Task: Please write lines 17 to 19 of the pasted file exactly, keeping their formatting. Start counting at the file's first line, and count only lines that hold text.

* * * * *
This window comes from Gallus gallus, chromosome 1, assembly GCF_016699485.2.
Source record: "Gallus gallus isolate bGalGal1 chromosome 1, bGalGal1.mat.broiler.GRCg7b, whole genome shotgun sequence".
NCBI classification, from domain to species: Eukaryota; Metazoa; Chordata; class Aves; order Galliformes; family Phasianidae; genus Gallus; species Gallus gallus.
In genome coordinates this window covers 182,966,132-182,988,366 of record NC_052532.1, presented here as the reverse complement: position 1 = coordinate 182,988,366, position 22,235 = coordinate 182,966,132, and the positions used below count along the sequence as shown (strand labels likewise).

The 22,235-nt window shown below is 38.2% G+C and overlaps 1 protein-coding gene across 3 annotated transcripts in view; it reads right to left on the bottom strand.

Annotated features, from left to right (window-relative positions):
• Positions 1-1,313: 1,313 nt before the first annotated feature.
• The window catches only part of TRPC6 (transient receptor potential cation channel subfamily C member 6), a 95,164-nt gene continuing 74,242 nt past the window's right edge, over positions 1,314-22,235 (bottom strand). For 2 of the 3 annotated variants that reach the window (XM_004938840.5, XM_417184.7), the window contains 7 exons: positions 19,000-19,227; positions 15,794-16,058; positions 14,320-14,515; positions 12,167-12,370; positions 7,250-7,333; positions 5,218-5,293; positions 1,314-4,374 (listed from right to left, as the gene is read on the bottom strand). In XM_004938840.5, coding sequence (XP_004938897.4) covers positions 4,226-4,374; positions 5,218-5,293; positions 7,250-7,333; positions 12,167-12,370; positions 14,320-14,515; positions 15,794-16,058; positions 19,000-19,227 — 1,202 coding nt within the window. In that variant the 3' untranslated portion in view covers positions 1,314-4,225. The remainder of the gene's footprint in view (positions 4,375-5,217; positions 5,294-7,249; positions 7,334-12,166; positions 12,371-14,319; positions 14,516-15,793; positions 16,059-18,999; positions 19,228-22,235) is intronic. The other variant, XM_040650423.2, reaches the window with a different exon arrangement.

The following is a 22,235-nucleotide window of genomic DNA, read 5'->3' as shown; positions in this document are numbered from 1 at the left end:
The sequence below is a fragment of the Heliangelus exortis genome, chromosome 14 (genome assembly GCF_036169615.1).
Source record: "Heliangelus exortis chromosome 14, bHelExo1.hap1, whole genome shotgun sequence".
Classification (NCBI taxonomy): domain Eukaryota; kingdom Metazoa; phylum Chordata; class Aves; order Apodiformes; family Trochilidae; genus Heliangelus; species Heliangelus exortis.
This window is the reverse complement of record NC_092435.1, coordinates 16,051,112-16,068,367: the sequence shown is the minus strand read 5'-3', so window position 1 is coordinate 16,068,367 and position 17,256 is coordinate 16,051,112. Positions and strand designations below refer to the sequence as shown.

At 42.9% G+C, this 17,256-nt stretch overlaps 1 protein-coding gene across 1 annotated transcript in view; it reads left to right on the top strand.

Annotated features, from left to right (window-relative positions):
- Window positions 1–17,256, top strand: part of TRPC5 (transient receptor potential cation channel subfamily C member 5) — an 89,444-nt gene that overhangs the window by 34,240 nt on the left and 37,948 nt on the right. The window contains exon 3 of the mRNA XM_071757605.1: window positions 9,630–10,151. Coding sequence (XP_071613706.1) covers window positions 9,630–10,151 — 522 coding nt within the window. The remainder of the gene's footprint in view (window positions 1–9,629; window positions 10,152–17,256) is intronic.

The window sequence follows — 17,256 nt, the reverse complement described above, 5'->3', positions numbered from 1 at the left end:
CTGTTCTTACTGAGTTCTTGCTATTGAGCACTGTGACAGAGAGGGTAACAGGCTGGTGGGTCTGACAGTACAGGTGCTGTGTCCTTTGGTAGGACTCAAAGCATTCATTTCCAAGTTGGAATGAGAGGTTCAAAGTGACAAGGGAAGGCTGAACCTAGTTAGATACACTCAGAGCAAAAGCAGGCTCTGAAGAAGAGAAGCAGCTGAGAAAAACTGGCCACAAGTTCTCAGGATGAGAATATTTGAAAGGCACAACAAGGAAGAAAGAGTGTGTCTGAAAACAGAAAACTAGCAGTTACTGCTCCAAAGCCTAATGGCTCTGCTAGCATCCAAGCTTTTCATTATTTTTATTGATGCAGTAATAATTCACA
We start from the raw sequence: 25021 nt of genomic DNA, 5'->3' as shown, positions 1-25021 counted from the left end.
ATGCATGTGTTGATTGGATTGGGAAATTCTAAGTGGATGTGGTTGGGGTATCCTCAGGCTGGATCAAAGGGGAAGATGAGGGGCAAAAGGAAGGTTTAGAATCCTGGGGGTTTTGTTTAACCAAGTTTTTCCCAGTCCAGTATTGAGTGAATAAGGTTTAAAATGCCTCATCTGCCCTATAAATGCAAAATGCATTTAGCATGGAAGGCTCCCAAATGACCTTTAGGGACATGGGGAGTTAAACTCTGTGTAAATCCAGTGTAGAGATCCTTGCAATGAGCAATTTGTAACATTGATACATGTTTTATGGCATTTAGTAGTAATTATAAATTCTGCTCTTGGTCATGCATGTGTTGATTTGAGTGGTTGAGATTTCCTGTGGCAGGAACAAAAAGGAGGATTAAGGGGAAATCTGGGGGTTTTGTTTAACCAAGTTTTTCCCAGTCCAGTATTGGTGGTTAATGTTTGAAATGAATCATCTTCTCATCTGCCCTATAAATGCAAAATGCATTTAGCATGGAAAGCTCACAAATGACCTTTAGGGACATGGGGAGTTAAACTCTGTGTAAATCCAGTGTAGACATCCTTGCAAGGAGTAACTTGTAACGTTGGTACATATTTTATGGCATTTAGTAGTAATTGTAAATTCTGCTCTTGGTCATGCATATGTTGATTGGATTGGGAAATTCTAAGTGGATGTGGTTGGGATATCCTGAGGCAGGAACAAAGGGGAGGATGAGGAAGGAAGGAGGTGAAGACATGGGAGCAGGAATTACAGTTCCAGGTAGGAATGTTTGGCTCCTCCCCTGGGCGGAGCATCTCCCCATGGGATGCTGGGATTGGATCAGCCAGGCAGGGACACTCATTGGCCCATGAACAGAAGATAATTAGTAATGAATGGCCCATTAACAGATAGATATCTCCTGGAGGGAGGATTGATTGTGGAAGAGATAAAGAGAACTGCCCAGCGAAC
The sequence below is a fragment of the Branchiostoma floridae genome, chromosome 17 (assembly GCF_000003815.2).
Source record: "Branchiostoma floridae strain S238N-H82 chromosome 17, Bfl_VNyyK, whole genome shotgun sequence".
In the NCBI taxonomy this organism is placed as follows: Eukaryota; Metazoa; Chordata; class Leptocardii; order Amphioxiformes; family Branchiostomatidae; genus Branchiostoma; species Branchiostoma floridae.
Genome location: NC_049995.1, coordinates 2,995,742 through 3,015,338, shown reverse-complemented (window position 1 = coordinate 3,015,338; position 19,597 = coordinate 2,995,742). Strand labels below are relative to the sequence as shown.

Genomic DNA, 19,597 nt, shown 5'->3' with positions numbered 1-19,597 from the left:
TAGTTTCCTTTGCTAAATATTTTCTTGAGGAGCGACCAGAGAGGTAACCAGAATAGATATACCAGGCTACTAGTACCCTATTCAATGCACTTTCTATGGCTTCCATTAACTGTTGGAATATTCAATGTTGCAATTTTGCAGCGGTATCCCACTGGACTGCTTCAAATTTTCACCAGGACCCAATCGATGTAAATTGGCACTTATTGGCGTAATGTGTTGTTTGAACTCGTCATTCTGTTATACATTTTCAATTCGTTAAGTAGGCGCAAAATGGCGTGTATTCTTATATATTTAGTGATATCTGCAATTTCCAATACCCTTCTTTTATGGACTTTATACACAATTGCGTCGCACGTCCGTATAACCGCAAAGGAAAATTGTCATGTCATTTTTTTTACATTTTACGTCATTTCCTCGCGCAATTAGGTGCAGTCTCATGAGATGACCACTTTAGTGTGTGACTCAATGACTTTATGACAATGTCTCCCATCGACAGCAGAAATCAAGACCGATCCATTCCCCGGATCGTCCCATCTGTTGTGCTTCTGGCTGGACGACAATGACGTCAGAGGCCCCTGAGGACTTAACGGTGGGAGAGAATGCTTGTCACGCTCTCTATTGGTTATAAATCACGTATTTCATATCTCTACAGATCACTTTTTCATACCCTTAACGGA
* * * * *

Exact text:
The window sequence follows — 17,256 nt, the reverse complement described above, 5'->3', positions numbered from 1 at the left end:
CTGTTCTTACTGAGTTCTTGCTATTGAGCACTGTGACAGAGAGGGTAACAGGCTGGTGGGTCTGACAGTACAGGTGCTGTGTCCTTTGGTAGGACTCAAAGCATTCATTTCCAAGTTGGAATGAGAGGTTCAAAGTGACAAGGGAAGGCTGAACCTAGTTAGATACACTCAGAGCAAAAGCAGGCTCTGAAGAAGAGAAGCAGCTGAGAAAAACTGGCCACAAGTTCTCAGGATGAGAATATTTGAAAGGCACAACAAGGAAGAAAGAGTGTGTCTGAAAACAGAAAACTAGCAGTTACTGCTCCAAAGCCTAATGGCTCTGCTAGCATCCAAGCTTTTCATTATTTTTATTGATGCAGTAATAATTCACA
We start from the raw sequence: 25021 nt of genomic DNA, 5'->3' as shown, positions 1-25021 counted from the left end.